One of social scientist Charles Murray's novel solutions to closing the widening chasm between the well-to-do and the poor is to encourage them to live next door to one other. Presumably, by living in the same neighborhoods as the upper class, the poor would -- by something akin to osmosis -- acquire the habits of success.
Murray claims to practice what he preaches. He wanted his children to have the same small town experience he had growing up in Newton, Iowa (without actually having to live in Iowa). "I did not want my children to grow up only knowing other upper-middle-class kids like themselves," Murray recently told the New York Times. So he moved his family some 50 miles northwest to quiet, picturesque, historic Burkittsville, Md.
It all sounds perfectly wonderful. It also sounds a lot like the policies social engineers have been promoting for decades, ever since they were forced to admit that their grand public housing projects were unmitigated disasters. Down, but not out, they are back peddling a new brand of urban panacea: mixed-income housing.
The theory is that back in some long lost Golden Age people of all socio-economic castes lived together in near-perfect harmony. The banker lived next door to the milkman who lived upstairs from the town drunk who resided across the street from the cop who lived catty-corner to the druggist. Murray even quotes Tocqueville saying, "In the United States, the more opulent citizens take great care not to stand aloof from the people. On the contrary, they constantly keep on easy terms with the lower classes: they listen to them, they speak to them every day."
Perhaps, but this is no Golden Age. This is more like another Iron Age (marked by the prevalent use of iron piercings). Let's say, for arguments sake, that there was indeed a time when all classes lived in communal bliss. As Murray details in his new book Coming Apart, times have changed. Values, manners, taboos, crimes rates, you name it, they have all changed, most radically for the underclass, and certainly not for the better. The manners and mores that encouraged good conduct were long ago washed away by the liberal and libertarian drift of contemporary society.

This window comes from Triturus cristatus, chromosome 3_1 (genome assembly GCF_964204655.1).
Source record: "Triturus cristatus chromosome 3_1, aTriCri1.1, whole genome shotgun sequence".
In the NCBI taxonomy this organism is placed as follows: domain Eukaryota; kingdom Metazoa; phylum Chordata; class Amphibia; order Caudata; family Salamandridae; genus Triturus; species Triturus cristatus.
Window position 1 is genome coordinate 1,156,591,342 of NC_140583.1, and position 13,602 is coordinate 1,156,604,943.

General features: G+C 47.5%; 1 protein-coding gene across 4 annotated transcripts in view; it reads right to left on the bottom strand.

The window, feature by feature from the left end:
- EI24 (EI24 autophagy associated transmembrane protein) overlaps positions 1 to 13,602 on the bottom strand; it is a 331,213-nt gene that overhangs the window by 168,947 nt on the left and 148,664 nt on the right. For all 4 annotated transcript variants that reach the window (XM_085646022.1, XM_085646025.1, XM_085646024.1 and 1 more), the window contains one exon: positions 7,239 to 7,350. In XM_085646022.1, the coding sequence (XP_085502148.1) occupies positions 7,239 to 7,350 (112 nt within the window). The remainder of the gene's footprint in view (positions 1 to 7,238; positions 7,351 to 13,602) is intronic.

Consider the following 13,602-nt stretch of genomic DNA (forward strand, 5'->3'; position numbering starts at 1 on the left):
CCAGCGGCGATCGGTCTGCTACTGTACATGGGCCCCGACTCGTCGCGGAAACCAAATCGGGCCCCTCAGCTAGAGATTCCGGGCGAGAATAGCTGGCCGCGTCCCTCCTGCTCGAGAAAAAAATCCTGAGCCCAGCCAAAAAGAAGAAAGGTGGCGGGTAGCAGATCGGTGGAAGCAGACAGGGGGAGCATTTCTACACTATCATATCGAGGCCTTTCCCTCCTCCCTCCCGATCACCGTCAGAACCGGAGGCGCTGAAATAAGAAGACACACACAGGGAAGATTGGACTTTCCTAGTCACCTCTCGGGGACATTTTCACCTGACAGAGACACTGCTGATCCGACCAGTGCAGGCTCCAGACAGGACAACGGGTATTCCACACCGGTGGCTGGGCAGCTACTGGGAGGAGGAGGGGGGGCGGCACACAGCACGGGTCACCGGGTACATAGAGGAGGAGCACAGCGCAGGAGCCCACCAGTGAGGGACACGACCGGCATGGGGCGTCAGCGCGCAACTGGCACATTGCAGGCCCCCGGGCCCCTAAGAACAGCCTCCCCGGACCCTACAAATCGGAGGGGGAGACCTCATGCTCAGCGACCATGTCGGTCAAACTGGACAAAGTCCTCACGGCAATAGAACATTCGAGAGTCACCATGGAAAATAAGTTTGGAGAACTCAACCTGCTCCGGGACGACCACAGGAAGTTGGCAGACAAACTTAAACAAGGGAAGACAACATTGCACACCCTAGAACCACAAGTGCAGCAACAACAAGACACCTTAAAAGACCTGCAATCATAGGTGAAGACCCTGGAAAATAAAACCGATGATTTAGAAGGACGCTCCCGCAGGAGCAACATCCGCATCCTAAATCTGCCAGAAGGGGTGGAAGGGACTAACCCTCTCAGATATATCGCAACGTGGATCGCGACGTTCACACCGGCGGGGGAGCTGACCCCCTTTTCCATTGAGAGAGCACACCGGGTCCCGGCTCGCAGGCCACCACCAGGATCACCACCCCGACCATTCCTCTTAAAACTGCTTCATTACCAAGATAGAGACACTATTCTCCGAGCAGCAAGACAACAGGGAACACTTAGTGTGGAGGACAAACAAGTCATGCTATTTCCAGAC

I HAPPEN TO LIVE on a mixed-income street, and the few middle class people here are united in their desire to move away. The reason is simple. Too many of our poor neighbors make this an extremely difficult place to live. I say "poor," but finances have little to do with their conduct. Economics is simply the prism through which we insist on viewing people. (You can be poor and conduct yourself with style and grace, just as you can be wealthy and behave like an ass.) No, what makes our neighborhood unbearable at times is how our "poorer" neighbors' values and lifestyles are so radically different from ours. In general the middle class craves order, stability, security and tranquility. The poor, meanwhile, lead lives that are slovenly chaotic.
Some examples: Few of the poor young men and women on our street are employed (most are high school dropouts, and yet washing dishes would be beneath them). This allows them to hang out all night in the street playing loud music. Asking them to be quiet does little good. You are likely to be called horrible names. Phone the cops and you only make enemies of them. Besides the noise, there is the litter. You quickly grow weary of cleaning up your neighbors' mounds of discarded beer cans, fast food bags, and wrappers. Marijuana is smoked openly on the sidewalks and stoops. It is not unusual to come home and find a drug deal going on in a car parked in front of your home. One's home must be secured like Fort Knox with house alarm, gates, outdoor lighting, and still you find your car window shattered and your car radio stolen.
As for the habits of the middle class rubbing off on the poor, it would likely be the other way around. Which is why the few responsible middle class parents on our street do not allow their children to associate with their poorer neighbors. I can't say I blame them. The foul language, the filth, the drug use, the frequent spousal and child abuse, and the unsecured firearms are all excellent reasons why, even on our block, the children are segregated into classes.
But how can we expect the urban planners to know this? They do not live on mixed-income streets. They live in lush suburbs in college towns. Lacking first-hand knowledge and real-life experience, they have only their grandiose theories to go by. Besides, if they are proven wrong again, it is not they who will suffer the consequences. They will just return to their drawing boards.